The arguments employed by coalition governments and other supporters of the Second Gulf War provided a variety of reasons to topple Saddam Hussein. First, Saddam’s history of developing weapons of mass destruction, his use of chemical weapons and nerve gas to kill thousands of Kurds in 1988, his near-completed nuclear program, which was only aborted by the First Gulf War in 1991, and his latest expulsion of UN inspectors in 1998 all indicated that Saddam had something to hide and would behave consistently with his past tendencies. George W. Bush thought that the image of complacency that Saddam was flaunting before the international community was a mere deception.
Moreover, Saddam has routinely violated resolutions issued by the UN itself, as the text of the latest of these, Resolution 1441, notes. This, in itself, claimed the Bush Administration, justified force, as UN Resolutions 678 and 687 from Gulf War I were still in effect and authorized military action in the event of Iraqi noncompliance.
Hussein was also notorious for providing aid to the families of Palestinian suicide bombers and thus encouraging further terror attacks against Israeli civilians. Moreover, Hussein’s links to Al Qaeda were observed in the fact that Hussein’s regime was the only one to officially praise the September 11th attacks and include Osama bin Laden’s name on the “Honor Roll of 600,” printed in pre-war Iraqi newspapers.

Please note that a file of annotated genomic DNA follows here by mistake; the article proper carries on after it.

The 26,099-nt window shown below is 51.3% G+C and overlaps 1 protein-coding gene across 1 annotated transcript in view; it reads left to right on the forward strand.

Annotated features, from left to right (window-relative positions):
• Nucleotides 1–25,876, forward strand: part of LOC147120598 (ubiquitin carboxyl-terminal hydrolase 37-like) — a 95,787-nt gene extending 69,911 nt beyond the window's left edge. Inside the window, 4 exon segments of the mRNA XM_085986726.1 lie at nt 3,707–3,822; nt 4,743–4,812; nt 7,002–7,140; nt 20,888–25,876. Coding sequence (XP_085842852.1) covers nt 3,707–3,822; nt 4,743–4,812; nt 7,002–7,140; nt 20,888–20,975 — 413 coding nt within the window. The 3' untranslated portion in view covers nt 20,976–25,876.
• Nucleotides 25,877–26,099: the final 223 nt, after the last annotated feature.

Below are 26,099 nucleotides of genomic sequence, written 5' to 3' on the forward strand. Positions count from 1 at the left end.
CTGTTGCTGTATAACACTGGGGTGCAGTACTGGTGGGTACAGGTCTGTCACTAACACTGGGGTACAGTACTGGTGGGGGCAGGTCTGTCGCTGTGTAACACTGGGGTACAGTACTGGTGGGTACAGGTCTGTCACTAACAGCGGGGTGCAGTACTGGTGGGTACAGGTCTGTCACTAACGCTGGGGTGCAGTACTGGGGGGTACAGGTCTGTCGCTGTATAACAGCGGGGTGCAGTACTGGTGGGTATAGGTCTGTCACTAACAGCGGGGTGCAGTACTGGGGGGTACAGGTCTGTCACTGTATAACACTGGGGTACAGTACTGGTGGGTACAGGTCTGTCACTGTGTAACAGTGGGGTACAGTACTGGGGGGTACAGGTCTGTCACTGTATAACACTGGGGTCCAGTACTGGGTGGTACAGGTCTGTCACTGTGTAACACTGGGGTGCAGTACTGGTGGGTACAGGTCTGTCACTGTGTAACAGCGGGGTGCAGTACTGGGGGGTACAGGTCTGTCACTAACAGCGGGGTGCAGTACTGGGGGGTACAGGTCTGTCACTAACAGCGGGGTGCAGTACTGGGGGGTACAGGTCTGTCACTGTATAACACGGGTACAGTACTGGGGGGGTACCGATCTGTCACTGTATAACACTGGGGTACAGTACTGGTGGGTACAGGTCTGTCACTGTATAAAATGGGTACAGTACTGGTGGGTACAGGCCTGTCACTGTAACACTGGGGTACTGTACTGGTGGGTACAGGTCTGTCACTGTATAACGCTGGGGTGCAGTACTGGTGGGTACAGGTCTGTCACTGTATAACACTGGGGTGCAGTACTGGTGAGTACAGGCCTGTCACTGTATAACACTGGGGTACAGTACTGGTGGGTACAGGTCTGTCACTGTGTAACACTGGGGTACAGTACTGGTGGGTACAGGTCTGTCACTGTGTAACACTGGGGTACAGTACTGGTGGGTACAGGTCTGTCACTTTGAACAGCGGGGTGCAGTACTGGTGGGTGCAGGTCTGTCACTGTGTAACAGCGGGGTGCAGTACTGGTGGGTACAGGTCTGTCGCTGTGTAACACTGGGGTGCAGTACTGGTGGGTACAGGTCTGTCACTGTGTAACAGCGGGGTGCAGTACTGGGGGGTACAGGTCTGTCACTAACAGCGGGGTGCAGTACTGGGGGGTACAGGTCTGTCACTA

An October 27, 2003 Defense Department memo to Senators Roberts and Rockefeller presented further evidence of cooperation between Iraq and Al Qaeda from 1990 onward. The Hussein regime reportedly offered training camps, safe haven, and even financial assistance to Mohammed Atta, the September 11th hijacker himself.
Moral arguments in favor of war were also presented. Those advocating the right to unilateralism claimed that the US should proudly exercise its national sovereignty and act in its own security interests without compromising these to conform to international opinion. These theorists favored a flexible “coalition of the willing,” which would act on its common interest in Iraq and ignore those who did not share it.
Moreover, the “right to intervention” argument stated that a free nation always has the prerogative to intervene in any country where an oppressive regime denies basic liberties. The institution of a free, Western order in Iraq would later become an explicit aim of the occupation.
The Preemptive Doctrine, the response to threats by terrorists and rogue states before actual damage can be inflicted, also featured prominently in the war’s justification. Some economists and pro-capitalist thinkers actually agreed with war opponents that oil played a role in this war, but they saw no moral quarrel with this, and pointed out economic benefits to come.
Finally, the war would bring an end to a futile 12-year sanctions regime in Iraq, which apparently allowed Saddam to preside over a terrorized, impoverished, starving population, far easier for a dictator to govern than a prosperous citizenry.